Natural flavors: Not all are created equal, and not all are good for you
Stevia has been marketed in the United States for over a decade as a zero-calorie, natural flavor.
Most Americans, however, are well aware of this: On the “Breaking Bad” TV show, Walter White, a somewhat sympathetic addict, poisoned his “partner Stevia Buck,” who often used his partner.
Natural sweeteners like stevia and synthetic flavors like cane sugar are becoming more popular. The global sugar substitute market is approximately $15 billion annually. However, the global sugar market, which is expected to reach $45 billion by 2027, remains small.
Naturally sweetened sugar substitutes are used by about two-thirds, and sales are expected to grow by 4% annually over the next seven years.
“Natural flavors” are used in seasonal substitutes like honey, but the popularity of zero-calorie alternatives like stevia and mangosteen extracts has led to the rapid growth of this natural “absence” use. Nutrition” taste.
With so many options now, it’s a good idea to know the difference between different natural flavors.
We can help.
About 150 years ago, people began using saccharin to find safe and effective Benefits of natural sweeteners. It continued into the 20th century “period” of cyclamate, aspartame and sucrose. These products, sold under brands like Sweet ‘N Low, Equal, Nutrasweet, and Splenda, have one thing in common: they’re all non-natural. They are all artificial flavors. (Well, there are many today.)
Why look for a sweet and savory sugar substitute? We all know the answer: Refined sugar is notoriously bad for you, and it can be a major factor in weight gain.
This is what our mothers always say – even though most of their advice (or derision) is not based on scientific evidence. However, there is evidence to support them.
Increased consumption of sugar, especially sugar cane in carbonated beverages, is to blame for the obesity epidemic in the United States.
Among sugars and foods, simple sugars pose many related problems; fructose increases the brain’s appetite for food.
Excessive intake of sugar can lead to the development of type 2 diabetes.
Diabetes is statistically associated with the development of heart disease because sugar is indicative of blood sugar, triglyceride levels, blood pressure, cholesterol levels and inflammation in the body.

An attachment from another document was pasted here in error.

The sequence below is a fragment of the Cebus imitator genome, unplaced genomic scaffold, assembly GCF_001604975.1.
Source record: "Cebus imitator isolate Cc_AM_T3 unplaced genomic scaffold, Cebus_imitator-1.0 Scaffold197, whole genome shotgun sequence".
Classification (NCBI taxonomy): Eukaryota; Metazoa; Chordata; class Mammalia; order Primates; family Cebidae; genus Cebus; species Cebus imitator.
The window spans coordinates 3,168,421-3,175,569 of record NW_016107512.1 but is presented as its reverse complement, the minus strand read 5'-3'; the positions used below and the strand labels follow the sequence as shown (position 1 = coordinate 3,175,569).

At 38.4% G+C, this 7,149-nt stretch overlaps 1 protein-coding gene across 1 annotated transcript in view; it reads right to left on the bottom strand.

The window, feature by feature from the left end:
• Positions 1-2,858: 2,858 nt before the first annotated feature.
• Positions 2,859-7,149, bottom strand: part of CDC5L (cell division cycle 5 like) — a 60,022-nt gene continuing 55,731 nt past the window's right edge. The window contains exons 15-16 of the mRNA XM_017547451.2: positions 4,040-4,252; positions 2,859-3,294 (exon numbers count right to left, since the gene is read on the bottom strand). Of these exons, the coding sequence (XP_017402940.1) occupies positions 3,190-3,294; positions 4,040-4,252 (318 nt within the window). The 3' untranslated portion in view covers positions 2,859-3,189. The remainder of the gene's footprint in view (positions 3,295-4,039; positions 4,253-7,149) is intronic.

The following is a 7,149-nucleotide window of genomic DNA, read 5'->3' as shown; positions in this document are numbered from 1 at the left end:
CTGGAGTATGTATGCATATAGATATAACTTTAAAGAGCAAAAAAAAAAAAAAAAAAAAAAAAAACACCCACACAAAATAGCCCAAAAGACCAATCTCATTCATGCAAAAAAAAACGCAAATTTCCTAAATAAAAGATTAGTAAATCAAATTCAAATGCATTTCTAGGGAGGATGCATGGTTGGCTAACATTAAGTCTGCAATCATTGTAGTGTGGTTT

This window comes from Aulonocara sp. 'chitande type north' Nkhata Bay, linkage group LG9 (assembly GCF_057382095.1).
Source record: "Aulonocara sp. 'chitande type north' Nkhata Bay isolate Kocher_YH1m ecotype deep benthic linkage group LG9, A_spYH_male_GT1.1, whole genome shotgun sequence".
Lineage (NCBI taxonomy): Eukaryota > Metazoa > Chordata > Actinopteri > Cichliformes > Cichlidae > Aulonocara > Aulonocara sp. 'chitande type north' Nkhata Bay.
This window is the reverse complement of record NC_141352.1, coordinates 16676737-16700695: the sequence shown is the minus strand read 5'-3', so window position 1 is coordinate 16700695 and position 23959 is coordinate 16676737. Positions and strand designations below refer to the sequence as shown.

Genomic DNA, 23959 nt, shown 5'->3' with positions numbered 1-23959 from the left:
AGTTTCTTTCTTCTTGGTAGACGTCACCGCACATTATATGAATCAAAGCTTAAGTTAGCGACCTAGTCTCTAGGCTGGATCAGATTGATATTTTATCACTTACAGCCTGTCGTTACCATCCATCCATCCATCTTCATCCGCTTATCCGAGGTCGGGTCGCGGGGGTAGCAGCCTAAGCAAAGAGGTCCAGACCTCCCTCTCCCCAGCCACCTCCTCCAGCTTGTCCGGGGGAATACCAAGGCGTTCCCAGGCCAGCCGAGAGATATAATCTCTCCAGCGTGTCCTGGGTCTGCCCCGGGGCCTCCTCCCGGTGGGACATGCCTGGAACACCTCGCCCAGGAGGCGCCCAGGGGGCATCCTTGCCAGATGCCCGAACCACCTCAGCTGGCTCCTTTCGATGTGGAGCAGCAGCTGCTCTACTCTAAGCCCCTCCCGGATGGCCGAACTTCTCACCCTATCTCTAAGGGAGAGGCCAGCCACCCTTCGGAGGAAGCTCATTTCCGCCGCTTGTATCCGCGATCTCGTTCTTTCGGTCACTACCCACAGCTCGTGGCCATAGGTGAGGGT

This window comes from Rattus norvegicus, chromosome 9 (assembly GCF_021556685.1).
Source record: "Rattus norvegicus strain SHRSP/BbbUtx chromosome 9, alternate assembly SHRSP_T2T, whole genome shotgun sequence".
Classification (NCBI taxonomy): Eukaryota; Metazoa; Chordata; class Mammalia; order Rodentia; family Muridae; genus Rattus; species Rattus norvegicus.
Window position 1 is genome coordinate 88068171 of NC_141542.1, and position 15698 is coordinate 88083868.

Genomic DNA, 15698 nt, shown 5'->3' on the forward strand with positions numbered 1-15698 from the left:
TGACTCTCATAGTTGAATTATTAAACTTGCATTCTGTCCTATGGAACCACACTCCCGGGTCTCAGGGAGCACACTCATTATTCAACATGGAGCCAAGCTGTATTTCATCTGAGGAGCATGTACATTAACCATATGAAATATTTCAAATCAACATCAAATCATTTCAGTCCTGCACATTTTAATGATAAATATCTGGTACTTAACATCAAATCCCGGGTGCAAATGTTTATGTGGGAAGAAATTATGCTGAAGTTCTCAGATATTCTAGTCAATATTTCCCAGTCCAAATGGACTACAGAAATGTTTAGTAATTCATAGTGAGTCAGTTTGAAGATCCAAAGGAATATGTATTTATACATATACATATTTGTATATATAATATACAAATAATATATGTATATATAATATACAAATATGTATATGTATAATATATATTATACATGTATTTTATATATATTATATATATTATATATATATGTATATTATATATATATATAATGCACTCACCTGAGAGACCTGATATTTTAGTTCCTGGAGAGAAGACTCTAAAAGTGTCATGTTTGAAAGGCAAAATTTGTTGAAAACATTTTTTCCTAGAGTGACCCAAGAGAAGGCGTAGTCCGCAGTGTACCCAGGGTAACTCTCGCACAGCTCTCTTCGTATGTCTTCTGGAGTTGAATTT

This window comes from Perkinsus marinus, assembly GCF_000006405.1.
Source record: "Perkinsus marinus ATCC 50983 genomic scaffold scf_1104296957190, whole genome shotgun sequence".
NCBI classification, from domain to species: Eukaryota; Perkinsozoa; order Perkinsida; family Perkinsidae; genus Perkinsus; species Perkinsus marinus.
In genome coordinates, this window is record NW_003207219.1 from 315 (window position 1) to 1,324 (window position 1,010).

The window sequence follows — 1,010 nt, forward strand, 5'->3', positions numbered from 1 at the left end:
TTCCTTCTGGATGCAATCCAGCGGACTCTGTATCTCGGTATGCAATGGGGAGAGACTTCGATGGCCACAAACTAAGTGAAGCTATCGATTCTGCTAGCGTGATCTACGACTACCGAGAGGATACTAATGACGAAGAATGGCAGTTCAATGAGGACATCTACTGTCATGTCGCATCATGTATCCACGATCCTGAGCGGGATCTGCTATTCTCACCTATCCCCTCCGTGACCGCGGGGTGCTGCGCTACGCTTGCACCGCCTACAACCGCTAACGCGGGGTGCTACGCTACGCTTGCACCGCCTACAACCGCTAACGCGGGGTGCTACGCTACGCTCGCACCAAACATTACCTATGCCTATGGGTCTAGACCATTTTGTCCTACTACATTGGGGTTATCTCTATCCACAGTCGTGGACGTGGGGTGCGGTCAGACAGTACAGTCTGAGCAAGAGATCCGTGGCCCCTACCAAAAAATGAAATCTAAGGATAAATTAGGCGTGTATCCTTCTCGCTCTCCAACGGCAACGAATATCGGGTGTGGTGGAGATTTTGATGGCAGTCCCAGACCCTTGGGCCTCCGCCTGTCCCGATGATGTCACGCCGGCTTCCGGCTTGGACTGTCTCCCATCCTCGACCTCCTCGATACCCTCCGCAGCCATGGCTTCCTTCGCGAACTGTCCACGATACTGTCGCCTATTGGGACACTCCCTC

Eating too much sugar is associated with a higher risk of depression.
Sugar directly causes tooth decay.
There are many things, including premature aging and the risk of malignancy, but the evidence supports it. Sugar — especially added sugar — is bad for you.
So, from the mid-1900s to the late 1900s, the advent of artificial sugar substitutes was very exciting. Unfortunately, they are not very good for you.
The problem with artificial flavors
Ask people if artificial flavors (often called super-dense flavors) are healthy, and many will mention malignant tumors.
In fact, these concerns have no scientific basis. They mostly came from studies in the 1970s linking saccharin to the development of kidney cancer in laboratory mice. Also, people have isolated saccharin from mice and there is no real danger. In 1977, the warning labels on saccharin packaging were removed after about 25 years.
Blame it on some laboratory research related to cancer, which has been banned in the United States since 1969. The controversial studies have never been redesigned and their cycles are legal in more than 100 countries, including the UK.
Other synthetic flavors, such as aspartame, have unproven claims of potential carcinogenicity, but the FDA now describes all products on the market—saccharin, azulfanilamide, aspartame, major ingredients, Neoamines and sucrose. Glass).
So what’s the problem? Obviously, it’s more connected to the brain than the rest of the body.
Health experts are warning of what they like to call the “diet cola phenomenon” — people who order sodas and fatty foods. Experts say people who use sugar-free artificial flavors think they have a “green light” to eat other calorie foods. This, in turn, leads to weight gain rather than weight loss.